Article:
U.S. officials say implementing the Darfur peace agreement requires sustained international attention to Sudan in coming months. A congressional hearing examined prospects for peace in the Darfur region.

Assistant Secretary of State Jendayi Frazer was part of the intense U.S. diplomacy that helped clinch a peace agreement for Sudan's Darfur region earlier this month.

She calls the accord an important step toward a peaceful, democratic and secure future for the people of Darfur. But she says its effectiveness will depend, among other things, on a strong mandate for a future United Nations force, allowing it to protect people at risk of attack.

"With the U.N. we will have the ability to increase the [protection] capability quickly," said Jendayi Frazer. "All of the past Security Council resolutions on Sudan have been under Chapter 7, and Resolution 16-79 is also a Chapter 7 that would give that robust mandate to protect civilians. That would be the intent of [the] U.N. peacekeeping mission there."

Earlier this week, the U.N. Security Council adopted Resolution 16-79 urging Sudan to allow preparations for a U.N. peackeeping force. It is legally binding under Chapter Seven of the U.N. Charter.

Protecting civilians is a concern shared by Republican Congressman Chris Smith, who chaired Thursday's hearing of the House International Relations Committee:

"An enhanced mandate to protect," said Chris Smith. "That is the number one issue we heard over and over again, that the individuals, the civilians, be protected."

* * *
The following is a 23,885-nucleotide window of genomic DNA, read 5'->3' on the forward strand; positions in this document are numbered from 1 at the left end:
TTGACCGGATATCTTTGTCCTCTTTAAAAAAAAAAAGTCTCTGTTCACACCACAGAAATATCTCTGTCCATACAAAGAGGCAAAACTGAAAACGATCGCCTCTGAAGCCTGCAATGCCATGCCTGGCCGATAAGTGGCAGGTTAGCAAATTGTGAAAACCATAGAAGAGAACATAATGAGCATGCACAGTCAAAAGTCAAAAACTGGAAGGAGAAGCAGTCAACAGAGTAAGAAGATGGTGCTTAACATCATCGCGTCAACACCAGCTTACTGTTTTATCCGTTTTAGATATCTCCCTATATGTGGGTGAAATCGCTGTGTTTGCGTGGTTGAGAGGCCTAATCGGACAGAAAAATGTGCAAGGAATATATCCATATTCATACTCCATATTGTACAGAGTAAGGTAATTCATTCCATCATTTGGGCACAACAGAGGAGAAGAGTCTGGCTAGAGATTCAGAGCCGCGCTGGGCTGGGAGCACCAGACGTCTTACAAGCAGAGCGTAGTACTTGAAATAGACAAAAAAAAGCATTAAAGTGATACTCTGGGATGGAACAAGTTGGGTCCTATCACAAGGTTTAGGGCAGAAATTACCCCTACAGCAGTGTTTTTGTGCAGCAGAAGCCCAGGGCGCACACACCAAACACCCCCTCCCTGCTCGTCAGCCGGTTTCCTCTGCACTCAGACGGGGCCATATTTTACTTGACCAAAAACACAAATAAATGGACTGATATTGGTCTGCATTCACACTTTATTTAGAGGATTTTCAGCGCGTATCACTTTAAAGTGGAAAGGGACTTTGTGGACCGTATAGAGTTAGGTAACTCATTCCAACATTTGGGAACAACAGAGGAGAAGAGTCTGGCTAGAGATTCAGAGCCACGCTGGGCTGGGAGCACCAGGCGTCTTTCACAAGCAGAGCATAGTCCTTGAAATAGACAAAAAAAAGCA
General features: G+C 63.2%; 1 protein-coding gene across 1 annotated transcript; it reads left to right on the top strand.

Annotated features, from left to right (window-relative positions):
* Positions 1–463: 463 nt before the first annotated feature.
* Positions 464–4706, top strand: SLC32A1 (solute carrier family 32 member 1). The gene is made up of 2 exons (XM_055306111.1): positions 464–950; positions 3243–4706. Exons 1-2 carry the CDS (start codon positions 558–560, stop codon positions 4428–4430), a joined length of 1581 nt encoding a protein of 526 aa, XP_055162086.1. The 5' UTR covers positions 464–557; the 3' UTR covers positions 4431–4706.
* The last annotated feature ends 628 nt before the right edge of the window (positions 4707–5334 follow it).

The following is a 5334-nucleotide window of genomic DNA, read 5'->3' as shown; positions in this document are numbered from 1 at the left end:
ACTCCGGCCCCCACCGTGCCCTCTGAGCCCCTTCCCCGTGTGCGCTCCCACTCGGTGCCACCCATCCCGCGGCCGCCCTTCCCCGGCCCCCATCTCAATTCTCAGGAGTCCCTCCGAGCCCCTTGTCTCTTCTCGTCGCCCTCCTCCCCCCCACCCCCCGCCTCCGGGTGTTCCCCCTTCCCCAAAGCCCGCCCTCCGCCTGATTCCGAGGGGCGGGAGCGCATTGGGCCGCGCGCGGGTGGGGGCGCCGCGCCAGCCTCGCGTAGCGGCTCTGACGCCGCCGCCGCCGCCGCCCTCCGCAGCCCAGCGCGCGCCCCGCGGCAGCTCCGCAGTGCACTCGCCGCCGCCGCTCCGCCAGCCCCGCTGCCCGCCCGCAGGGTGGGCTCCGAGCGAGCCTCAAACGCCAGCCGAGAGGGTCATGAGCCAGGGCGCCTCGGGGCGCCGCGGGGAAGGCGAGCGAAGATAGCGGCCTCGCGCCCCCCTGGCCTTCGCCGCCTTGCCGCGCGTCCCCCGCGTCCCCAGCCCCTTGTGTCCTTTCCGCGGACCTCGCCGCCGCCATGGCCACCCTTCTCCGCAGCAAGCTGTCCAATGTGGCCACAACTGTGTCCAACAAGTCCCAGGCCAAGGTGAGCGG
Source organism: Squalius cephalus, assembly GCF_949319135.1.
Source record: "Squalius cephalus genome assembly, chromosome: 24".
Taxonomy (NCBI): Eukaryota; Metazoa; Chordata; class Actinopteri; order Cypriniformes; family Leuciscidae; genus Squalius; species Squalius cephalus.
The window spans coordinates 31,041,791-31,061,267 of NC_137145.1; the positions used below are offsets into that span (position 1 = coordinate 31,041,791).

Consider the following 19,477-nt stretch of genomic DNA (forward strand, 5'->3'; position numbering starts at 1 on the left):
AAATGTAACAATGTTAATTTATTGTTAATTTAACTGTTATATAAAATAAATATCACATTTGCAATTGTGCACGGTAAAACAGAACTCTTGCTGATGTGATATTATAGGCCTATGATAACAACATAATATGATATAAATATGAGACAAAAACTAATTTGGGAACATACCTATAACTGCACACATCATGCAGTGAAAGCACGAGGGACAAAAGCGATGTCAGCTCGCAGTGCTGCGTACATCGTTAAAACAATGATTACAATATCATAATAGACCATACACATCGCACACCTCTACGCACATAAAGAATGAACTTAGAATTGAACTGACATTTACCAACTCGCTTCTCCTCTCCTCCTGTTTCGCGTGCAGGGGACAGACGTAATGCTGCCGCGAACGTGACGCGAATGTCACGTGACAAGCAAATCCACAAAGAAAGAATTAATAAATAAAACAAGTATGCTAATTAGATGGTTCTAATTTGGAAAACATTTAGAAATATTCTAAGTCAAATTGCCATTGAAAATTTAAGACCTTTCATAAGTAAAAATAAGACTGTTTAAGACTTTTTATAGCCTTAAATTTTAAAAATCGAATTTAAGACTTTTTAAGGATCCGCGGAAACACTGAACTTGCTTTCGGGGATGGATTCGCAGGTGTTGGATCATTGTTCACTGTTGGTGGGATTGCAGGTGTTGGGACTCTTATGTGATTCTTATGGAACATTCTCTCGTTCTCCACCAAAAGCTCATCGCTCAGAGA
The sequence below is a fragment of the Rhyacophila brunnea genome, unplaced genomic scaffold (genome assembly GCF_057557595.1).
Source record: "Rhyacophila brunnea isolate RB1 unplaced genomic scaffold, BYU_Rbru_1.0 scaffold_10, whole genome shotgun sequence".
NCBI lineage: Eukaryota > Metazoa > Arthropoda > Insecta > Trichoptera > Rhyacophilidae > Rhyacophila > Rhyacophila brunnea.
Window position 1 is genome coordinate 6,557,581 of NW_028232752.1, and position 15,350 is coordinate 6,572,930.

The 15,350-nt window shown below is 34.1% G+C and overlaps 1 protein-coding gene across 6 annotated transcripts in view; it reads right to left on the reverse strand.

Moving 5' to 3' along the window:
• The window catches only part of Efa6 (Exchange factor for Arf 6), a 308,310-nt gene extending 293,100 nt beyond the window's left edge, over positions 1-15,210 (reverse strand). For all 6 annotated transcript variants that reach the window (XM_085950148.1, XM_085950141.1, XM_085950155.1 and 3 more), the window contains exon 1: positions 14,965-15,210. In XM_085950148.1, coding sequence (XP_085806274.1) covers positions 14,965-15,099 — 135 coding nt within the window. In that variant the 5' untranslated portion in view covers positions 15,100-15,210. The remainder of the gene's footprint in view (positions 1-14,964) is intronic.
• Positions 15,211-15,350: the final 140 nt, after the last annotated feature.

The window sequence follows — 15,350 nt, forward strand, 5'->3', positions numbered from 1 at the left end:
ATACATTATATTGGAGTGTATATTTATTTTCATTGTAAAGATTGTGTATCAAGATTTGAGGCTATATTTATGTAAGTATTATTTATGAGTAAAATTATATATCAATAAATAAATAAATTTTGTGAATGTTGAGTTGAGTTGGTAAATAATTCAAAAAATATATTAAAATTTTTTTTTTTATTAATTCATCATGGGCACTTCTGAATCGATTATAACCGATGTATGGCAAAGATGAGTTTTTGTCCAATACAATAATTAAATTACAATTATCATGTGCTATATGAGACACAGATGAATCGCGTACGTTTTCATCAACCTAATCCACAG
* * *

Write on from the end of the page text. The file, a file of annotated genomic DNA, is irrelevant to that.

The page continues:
As the Darfur peace accord plays out, other lawmakers worry about its fragility, recalling experiences from the painstakingly achieved the North-South Sudan peace agreement.

Congressman Ed Royce:

"We have to be thinking about the repercussions for non-compliance with the terms of the Darfur peace agreement," said Congressman Royce. "And we have to think about who is going to be the guarantor, and what enforcement mechanisms will the guarantor have at its disposal."

In separate testimony, Lloyd Pierson of the U.S. Agency for International Development, provided an update on the continuing precarious situation on the ground:

"Humanitarian operations in Darfur have been inhibited by ongoing violence and government obstructionism," said Lloyd Pierson. "Factional fighting, banditry and lawlessness all put the flow of assistance in jeopardy, and humanitarian organizations are increasingly targets of attacks."

Assistant Secretary Frazer says that, in the wake of the recent positive U.N. Security Council resolution, the U.S. hopes for fairly quick movement, possibly within six months, toward putting a U.N. peackeeping force on the ground, with short-term help from what she calls NATO enablers.

The Bush administration, she adds, remains committed to providing food and other assistance, as steps proceed toward establishing a robust U.N. peackeeping operation to protect civilians, and allow displaced persons to return home.

The Darfur agreement requires the government of Sudan to present a plan for disarming Arab militia known as janjaweed, leading to complete verifiable disarmament by next October.

Frazer sought to make clear the janjaweed will not be part of the plan to integrate Darfur rebel forces into Sudanese forces.